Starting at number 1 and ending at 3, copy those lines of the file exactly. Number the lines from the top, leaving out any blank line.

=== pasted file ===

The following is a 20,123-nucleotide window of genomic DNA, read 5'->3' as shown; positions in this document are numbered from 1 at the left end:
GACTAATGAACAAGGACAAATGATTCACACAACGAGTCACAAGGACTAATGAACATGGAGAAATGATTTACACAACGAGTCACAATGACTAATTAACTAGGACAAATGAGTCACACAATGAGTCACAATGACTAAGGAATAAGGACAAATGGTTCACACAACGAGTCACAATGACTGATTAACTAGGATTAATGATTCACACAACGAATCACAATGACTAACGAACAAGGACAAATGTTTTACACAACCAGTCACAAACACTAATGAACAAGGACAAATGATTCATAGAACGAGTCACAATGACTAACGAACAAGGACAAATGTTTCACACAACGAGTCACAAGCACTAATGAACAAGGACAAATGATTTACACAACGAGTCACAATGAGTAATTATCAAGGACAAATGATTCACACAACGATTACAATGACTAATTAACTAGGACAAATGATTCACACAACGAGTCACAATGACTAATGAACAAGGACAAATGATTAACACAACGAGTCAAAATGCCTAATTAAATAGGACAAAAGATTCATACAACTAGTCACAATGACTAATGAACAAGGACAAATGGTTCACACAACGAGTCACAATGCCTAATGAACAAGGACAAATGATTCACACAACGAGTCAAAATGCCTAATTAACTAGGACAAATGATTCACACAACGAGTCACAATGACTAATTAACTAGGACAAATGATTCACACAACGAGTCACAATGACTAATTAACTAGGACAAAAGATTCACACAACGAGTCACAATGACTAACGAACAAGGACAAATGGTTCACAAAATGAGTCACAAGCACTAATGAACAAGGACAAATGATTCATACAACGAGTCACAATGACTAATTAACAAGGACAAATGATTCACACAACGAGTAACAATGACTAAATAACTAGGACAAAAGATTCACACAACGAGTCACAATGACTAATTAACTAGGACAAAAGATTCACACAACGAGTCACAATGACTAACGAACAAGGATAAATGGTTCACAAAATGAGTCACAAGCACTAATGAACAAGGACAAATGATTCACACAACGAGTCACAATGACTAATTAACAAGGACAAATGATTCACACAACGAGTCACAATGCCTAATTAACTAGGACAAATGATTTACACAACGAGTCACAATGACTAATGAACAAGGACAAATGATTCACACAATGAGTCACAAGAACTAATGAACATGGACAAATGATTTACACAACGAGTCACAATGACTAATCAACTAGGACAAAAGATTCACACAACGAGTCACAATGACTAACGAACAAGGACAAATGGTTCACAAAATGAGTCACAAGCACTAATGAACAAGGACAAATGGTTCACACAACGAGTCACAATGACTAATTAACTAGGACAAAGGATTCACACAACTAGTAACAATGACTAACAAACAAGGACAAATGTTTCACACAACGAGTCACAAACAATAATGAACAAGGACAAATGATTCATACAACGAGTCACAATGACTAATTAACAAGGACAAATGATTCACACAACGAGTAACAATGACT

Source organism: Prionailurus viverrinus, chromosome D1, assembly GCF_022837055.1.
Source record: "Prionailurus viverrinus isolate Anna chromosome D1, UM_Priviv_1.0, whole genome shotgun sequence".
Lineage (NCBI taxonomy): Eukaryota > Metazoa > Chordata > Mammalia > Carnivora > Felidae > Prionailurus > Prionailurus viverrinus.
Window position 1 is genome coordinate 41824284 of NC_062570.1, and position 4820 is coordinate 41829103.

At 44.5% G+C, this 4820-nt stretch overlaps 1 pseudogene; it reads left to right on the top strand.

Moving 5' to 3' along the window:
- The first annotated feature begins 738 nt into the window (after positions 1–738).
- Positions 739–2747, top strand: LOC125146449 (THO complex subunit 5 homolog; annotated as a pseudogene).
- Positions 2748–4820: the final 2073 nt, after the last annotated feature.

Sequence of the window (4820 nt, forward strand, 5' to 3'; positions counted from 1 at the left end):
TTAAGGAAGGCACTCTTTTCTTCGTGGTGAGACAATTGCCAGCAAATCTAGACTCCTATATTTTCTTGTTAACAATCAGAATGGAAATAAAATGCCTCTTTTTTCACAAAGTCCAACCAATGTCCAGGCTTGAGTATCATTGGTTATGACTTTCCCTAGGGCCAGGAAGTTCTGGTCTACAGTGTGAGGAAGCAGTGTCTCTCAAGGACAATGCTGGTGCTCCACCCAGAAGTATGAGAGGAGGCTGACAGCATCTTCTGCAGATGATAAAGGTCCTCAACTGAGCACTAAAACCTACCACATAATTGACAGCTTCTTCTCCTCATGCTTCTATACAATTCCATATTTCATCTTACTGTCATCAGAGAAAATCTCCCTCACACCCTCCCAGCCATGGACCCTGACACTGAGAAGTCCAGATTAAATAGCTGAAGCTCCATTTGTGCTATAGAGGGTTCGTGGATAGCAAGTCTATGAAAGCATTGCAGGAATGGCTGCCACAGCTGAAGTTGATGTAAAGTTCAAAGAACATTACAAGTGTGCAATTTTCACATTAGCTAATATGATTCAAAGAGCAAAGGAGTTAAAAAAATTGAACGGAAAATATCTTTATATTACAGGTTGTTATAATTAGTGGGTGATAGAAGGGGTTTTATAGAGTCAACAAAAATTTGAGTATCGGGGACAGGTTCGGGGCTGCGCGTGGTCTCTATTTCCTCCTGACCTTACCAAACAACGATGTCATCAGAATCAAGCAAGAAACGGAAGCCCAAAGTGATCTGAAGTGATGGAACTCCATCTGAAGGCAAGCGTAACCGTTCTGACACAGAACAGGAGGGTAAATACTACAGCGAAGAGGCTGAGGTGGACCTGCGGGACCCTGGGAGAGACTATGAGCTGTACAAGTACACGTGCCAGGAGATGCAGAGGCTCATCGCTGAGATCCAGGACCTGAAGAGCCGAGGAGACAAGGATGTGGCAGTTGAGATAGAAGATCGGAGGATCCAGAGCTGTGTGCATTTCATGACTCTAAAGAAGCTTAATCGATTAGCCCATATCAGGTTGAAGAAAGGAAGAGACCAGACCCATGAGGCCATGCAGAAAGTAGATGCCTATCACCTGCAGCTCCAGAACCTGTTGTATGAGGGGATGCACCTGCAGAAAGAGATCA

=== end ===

The following is a 20,123-nucleotide window of genomic DNA, read 5'->3' as shown; positions in this document are numbered from 1 at the left end:
GACTAATGAACAAGGACAAATGATTCACACAACGAGTCACAAGGACTAATGAACATGGAGAAATGATTTACACAACGAGTCACAATGACTAATTAACTAGGACAAATGAGTCACACAATGAGTCACAATGACTAAGGAATAAGGACAAATGGTTCACACAACGAGTCACAATGACTGATTAACTAGGATTAATGATTCACACAACGAATCACAATGACTAACGAACAAGGACAAATGTTTTACACAACCAGTCACAAACACTAATGAACAAGGACAAATGATTCATAGAACGAGTCACAATGACTAACGAACAAGGACAAATGTTTCACACAACGAGTCACAAGCACTAATGAACAAGGACAAATGATTTACACAACGAGTCACAATGAGTAATTATCAAGGACAAATGATTCACACAACGATTACAATGACTAATTAACTAGGACAAATGATTCACACAACGAGTCACAATGACTAATGAACAAGGACAAATGATTAACACAACGAGTCAAAATGCCTAATTAAATAGGACAAAAGATTCATACAACTAGTCACAATGACTAATGAACAAGGACAAATGGTTCACACAACGAGTCACAATGCCTAATGAACAAGGACAAATGATTCACACAACGAGTCAAAATGCCTAATTAACTAGGACAAATGATTCACACAACGAGTCACAATGACTAATTAACTAGGACAAATGATTCACACAACGAGTCACAATGACTAATTAACTAGGACAAAAGATTCACACAACGAGTCACAATGACTAACGAACAAGGACAAATGGTTCACAAAATGAGTCACAAGCACTAATGAACAAGGACAAATGATTCATACAACGAGTCACAATGACTAATTAACAAGGACAAATGATTCACACAACGAGTAACAATGACTAAATAACTAGGACAAAAGATTCACACAACGAGTCACAATGACTAATTAACTAGGACAAAAGATTCACACAACGAGTCACAATGACTAACGAACAAGGATAAATGGTTCACAAAATGAGTCACAAGCACTAATGAACAAGGACAAATGATTCACACAACGAGTCACAATGACTAATTAACAAGGACAAATGATTCACACAACGAGTCACAATGCCTAATTAACTAGGACAAATGATTTACACAACGAGTCACAATGACTAATGAACAAGGACAAATGATTCACACAATGAGTCACAAGAACTAATGAACATGGACAAATGATTTACACAACGAGTCACAATGACTAATCAACTAGGACAAAAGATTCACACAACGAGTCACAATGACTAACGAACAAGGACAAATGGTTCACAAAATGAGTCACAAGCACTAATGAACAAGGACAAATGGTTCACACAACGAGTCACAATGACTAATTAACTAGGACAAAGGATTCACACAACTAGTAACAATGACTAACAAACAAGGACAAATGTTTCACACAACGAGTCACAAACAATAATGAACAAGGACAAATGATTCATACAACGAGTCACAATGACTAATTAACAAGGACAAATGATTCACACAACGAGTAACAATGACT

Source organism: Prionailurus viverrinus, chromosome D1, assembly GCF_022837055.1.